A few days after my recent illness, I celebrated my re-emerging desire for food with a rare turkey pot pie feast. The timing was ideal. I’d been yearning for a Sunday afternoon with little or no commitments (besides my late-morning Restorative yoga class), and as I was still tired and wobbly, I had no plans that weekend. My husband had done the grocery shopping the day before, and, hoping that I’d be up to pot pie come Sunday, I’d added the ingredients to our shopping list.
A downside to this dish is the time it requires to prepare. Nor is it politically nor calorically correct. It includes meat, dairy, butter (gobs of it), and if cooked as directed in the original recipe, will yield 850 calories per serving (not bad, actually; a store-bought cupcake can have 600 calories) with generous amounts of sodium, fat, and cholesterol (just to give you full disclosure) to boot.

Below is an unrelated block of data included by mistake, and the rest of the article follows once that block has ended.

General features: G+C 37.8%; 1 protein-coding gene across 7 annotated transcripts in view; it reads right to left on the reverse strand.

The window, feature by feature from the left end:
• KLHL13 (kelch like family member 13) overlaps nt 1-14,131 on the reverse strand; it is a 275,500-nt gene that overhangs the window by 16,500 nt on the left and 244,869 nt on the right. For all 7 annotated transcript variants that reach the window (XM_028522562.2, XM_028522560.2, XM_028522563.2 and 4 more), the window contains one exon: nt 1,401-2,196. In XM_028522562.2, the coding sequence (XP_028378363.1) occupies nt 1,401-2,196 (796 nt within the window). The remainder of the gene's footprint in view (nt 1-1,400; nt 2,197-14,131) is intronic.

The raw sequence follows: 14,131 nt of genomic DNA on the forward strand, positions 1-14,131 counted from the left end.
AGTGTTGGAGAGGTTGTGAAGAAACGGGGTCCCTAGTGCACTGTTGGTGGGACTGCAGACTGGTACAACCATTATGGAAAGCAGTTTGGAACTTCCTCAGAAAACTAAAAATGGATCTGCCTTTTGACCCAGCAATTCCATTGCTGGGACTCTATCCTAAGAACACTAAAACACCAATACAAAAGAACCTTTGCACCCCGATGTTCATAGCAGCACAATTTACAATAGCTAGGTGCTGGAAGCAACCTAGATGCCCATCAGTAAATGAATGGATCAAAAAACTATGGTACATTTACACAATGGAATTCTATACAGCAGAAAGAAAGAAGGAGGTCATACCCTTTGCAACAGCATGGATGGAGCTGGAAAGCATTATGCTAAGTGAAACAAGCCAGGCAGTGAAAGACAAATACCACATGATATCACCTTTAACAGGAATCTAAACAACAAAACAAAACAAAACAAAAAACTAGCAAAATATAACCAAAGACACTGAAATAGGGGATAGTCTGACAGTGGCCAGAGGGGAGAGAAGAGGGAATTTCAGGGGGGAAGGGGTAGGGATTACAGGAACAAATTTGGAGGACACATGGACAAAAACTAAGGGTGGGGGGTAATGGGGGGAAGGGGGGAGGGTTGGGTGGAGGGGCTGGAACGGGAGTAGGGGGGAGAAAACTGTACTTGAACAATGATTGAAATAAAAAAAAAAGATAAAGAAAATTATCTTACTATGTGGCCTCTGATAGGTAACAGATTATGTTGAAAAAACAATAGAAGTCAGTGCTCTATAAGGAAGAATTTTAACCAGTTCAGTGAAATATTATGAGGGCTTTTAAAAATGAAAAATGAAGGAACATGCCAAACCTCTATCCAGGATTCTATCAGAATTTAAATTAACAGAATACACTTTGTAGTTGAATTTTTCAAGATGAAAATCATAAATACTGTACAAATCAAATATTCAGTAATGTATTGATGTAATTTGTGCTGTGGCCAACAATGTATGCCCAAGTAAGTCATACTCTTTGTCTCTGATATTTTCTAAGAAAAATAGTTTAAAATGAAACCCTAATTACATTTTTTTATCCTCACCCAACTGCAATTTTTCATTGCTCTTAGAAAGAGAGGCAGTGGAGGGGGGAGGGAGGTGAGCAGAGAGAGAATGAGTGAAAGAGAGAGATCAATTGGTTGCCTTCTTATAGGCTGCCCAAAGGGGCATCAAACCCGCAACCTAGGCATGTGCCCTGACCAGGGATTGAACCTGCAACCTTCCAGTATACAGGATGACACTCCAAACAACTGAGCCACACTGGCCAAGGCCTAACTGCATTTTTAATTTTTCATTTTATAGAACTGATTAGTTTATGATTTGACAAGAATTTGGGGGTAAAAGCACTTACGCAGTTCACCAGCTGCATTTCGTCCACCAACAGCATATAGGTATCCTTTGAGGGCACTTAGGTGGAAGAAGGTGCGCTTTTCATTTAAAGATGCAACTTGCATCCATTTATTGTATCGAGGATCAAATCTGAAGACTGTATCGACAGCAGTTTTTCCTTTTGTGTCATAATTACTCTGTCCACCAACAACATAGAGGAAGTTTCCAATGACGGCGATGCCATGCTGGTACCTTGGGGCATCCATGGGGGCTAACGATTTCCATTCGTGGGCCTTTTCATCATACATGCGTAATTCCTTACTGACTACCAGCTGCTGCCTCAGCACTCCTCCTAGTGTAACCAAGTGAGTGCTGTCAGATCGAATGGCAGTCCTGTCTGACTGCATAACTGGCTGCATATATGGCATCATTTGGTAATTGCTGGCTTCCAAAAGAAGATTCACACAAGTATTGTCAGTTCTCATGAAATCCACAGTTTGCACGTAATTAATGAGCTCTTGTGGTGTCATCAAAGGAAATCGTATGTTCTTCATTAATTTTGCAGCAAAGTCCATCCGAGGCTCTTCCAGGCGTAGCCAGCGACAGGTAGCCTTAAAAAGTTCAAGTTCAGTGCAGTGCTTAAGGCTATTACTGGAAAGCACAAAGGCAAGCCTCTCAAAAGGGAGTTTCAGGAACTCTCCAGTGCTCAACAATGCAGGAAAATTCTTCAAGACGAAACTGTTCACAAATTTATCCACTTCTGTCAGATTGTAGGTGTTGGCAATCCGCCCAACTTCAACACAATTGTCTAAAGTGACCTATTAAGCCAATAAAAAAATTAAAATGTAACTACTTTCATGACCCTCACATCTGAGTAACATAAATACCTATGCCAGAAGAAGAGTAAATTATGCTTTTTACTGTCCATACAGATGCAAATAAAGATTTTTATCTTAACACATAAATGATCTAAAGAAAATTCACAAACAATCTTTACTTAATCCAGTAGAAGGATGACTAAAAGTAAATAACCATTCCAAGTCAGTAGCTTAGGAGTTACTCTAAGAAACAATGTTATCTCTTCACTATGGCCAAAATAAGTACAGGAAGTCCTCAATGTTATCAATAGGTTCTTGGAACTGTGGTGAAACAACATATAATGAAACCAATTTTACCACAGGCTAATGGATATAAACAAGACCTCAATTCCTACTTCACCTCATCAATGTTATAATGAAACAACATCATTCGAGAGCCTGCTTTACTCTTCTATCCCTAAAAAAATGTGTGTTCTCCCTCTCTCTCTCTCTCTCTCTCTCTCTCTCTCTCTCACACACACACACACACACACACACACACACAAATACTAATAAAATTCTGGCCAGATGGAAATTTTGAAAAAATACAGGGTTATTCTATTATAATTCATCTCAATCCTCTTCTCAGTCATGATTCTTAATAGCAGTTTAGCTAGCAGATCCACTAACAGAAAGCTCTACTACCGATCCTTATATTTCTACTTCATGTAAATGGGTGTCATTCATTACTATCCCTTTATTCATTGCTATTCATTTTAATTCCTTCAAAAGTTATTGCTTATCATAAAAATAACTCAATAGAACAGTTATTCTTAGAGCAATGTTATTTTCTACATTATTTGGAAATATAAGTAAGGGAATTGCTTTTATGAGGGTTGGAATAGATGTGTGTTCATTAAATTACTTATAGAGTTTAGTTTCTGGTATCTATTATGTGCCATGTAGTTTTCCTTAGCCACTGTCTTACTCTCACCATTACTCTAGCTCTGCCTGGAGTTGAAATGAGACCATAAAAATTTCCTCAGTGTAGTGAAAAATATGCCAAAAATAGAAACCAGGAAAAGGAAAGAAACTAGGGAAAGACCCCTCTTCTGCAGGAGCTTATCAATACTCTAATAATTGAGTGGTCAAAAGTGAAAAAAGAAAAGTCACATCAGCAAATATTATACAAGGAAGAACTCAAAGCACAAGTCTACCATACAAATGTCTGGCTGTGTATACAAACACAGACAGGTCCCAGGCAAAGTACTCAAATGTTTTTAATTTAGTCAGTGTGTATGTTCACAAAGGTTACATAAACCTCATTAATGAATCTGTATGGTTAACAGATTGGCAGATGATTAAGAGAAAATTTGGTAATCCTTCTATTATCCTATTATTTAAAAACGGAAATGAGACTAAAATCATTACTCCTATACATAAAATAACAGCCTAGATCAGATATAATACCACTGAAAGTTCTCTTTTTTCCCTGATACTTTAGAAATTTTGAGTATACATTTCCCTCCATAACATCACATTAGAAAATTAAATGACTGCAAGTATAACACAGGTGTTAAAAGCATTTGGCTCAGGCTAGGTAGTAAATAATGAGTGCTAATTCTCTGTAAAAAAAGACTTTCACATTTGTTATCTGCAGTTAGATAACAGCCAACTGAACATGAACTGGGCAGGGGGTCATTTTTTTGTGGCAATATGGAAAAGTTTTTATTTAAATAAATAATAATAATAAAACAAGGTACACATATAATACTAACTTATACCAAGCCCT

I think the plusses (veggies, protein, fiber, for starters) outweigh the drawbacks, especially if you only make this recipe occasionally. You can easily reduce the salt and substitute for the butter. And while the steps are numerous, they are basic, requiring no culinary talent nor the use of complicated things like food processors. You can break up the recipe, too: cook the turkey breast one day, make the dish the next.
As you cook, the rewards will reach your nostrils well before the dish is done. Your kitchen (perhaps your whole house or apartment) will smell warm and wonderful. Your cats will be ever by your side in the kitchen as you work, for no other reason than to offer their unconditional love. The finished pot pie will last for many meals, and you’ll have bonus goodies if you use leftover broth, meat, and veggies for soup (I also freeze the broth to use as stock) and/or turkey salad. (The recipe calls for a 4 lb turkey breast, and since I can only seem to find smaller or much larger ones, I opt for the latter to get the extras.)